The combination of the low C content but high mineral content of seaweed biochar results in a low HHV of seaweed biochar in comparison to ligno-cellulosic biochars, which can exceed 30 14MJ kg−112,13. While the elemental profile of seaweed biochar limits its HHV, it also makes seaweed biochar a unique substrate that may be tailored to agricultural applications3. Seaweed biochars have a relatively consistent elemental composition that was more similar to biochar from manure than from ligno-cellulosic feedstocks2 and the low C/N ratio is particularly important in this context. The C/N ratio estimates the ability of organic substrates in the biochar to mineralize and release inorganic N when applied to soils. Typically, a C/N > 20–30 suggests N will not be available to plants14. As ligno-cellulosic biochars have high C and low N contents (and consequently high C/N ratios), the benefits of ligno-cellulosic biochar application to soils is indirect through improved nutrient retention14. In contrast, Gracilaria, Saccharina and Undaria biochars have a C/N ratio < 20, indicating they could directly contribute bioavailable N and P to soils, in addition to enhancing the retention of supplemental nutrients provided in the form of fertilizer. This prediction is supported by the known beneficial effects of other seaweed biochars on crop production3.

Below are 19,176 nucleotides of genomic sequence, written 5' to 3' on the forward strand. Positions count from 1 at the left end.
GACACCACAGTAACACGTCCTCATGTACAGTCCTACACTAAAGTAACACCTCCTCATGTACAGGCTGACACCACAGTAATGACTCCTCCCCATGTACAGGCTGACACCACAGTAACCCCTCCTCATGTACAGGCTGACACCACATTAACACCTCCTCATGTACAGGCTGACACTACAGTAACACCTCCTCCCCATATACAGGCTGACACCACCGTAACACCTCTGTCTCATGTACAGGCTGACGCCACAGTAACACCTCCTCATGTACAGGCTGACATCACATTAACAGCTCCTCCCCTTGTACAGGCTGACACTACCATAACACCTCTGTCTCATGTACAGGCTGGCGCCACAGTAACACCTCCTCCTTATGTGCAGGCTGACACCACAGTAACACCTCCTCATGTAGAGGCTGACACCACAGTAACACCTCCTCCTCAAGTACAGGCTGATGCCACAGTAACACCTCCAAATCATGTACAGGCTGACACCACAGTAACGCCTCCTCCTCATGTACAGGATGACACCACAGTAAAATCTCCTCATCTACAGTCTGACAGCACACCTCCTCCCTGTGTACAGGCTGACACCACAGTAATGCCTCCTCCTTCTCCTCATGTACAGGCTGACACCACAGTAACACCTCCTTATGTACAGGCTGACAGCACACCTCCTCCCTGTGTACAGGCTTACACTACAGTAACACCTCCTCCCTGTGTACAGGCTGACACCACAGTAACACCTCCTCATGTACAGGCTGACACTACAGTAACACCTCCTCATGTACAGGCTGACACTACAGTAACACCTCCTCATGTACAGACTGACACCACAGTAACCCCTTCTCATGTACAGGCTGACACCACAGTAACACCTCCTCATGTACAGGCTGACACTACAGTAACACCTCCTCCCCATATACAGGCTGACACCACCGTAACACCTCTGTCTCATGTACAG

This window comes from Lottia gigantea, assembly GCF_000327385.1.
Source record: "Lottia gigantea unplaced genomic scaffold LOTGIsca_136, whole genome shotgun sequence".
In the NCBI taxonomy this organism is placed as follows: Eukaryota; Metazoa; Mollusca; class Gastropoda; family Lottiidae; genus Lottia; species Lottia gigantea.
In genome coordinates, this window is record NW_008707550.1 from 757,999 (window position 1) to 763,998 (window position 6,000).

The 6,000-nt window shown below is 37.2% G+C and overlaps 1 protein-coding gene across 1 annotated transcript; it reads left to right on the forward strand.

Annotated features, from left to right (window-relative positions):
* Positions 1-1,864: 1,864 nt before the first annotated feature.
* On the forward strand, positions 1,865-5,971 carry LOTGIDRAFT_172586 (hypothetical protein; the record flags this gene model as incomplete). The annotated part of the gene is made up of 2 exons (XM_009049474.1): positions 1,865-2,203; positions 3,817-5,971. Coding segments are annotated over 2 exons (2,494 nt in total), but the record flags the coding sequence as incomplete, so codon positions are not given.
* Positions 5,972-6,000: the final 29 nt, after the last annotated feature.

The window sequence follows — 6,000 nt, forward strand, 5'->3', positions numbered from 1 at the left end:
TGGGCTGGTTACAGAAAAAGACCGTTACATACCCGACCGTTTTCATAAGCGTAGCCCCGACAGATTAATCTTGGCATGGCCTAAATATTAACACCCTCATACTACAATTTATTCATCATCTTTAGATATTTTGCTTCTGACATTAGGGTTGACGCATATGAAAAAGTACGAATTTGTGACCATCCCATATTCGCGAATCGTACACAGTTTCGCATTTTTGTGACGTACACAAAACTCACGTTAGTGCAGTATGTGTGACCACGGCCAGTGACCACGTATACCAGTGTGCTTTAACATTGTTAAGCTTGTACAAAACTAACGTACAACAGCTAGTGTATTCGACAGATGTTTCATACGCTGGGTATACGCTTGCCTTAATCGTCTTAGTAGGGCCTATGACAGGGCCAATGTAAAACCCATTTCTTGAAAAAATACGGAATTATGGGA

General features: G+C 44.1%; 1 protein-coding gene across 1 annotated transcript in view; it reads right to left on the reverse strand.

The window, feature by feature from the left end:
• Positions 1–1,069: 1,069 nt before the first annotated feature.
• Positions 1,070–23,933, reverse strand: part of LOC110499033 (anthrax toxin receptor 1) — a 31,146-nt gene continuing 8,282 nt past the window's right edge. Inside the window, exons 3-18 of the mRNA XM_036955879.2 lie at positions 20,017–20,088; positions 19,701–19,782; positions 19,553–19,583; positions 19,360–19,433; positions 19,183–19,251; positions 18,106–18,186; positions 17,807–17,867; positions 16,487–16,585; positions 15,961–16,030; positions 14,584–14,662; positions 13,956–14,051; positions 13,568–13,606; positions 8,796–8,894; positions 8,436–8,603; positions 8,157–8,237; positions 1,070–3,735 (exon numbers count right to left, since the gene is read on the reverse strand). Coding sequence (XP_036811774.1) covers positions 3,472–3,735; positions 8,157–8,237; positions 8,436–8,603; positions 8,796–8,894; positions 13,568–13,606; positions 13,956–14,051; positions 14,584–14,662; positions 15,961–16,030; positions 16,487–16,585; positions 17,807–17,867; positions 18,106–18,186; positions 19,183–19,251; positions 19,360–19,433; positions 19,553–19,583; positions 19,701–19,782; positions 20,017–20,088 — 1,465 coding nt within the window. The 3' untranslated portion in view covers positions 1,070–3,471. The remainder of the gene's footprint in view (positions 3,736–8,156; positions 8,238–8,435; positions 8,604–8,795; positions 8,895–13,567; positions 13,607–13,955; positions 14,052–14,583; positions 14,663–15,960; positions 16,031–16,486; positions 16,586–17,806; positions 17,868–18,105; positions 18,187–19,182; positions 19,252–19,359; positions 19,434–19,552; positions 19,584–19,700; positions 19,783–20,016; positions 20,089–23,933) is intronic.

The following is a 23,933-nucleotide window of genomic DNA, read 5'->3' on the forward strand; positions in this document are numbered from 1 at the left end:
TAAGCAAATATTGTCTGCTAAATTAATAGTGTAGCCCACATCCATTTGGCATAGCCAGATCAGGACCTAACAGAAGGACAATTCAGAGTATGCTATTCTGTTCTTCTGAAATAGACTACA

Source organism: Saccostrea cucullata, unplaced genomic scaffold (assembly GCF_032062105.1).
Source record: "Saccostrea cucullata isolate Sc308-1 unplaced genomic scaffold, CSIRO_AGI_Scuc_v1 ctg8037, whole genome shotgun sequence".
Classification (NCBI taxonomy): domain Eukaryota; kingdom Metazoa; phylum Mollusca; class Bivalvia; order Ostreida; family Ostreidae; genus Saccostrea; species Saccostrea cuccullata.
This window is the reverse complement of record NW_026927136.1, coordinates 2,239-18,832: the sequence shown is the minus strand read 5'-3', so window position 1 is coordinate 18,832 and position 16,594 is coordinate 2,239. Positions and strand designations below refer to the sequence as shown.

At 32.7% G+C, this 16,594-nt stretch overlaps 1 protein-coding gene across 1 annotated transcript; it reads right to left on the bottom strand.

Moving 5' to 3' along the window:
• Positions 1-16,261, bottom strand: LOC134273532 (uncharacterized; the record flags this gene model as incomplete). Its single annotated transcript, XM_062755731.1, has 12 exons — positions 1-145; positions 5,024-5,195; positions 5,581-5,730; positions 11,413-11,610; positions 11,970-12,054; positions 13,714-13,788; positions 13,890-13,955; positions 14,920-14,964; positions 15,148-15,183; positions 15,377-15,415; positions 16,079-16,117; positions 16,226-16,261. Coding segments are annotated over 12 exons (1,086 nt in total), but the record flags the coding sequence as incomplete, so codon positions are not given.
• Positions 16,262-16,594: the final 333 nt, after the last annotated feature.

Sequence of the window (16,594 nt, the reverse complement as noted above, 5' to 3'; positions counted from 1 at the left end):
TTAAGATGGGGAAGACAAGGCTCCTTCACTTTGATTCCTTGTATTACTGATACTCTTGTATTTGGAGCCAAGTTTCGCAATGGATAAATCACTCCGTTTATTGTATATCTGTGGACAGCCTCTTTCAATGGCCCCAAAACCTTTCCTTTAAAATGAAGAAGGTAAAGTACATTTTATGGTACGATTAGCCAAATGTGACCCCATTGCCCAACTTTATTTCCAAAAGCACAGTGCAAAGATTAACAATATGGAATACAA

The main limitation of seaweed biochars that requires consideration is the high concentration of exchangeable Na which could increase soil salinity. Previous research suggests that the Na component of seaweed biochar is leachable, but levels are within biosolids limits and overall positive short-term effects on crop productivity have been described following the application of seaweed biochar to low fertility soils3. Nevertheless, it may be necessary to apply the biochar to soils well in advance of cropping to allow exchangeable Na to be leached from the biochar15. An additional approach to the production of biochar from seaweed biomass could be to blend it with ligno-cellulosic biomass to dilute the Na content of the resulting biochar. Indeed, the targeted blending of seaweed and ligno-cellulosic biochar may be a particularly strategic approach as it would yield a biochar that combines the nutrient- and mineral-rich properties of seaweed biochar with C-rich ligno-cellulosic feedstock. This blended biochar could be more suited to delivering stable C accrual in agricultural soils. For example, under the Carbon Farming Initiative (CFI) in Australia land owners are given financial incentives to adopt land management practices that result in soil C accrual16. However, when one factors in the cost of N addition that is required to stabilize C accrual, the costs of achieving C accrual typically outweigh any profits that may be realized through C credits16. The production of N- and C-rich blended biochar from seaweed and ligno-cellulosic feedstock could yield a C-rich soil ameliorant that also includes a significant component of exchangeable N to stabilize soil C accrual.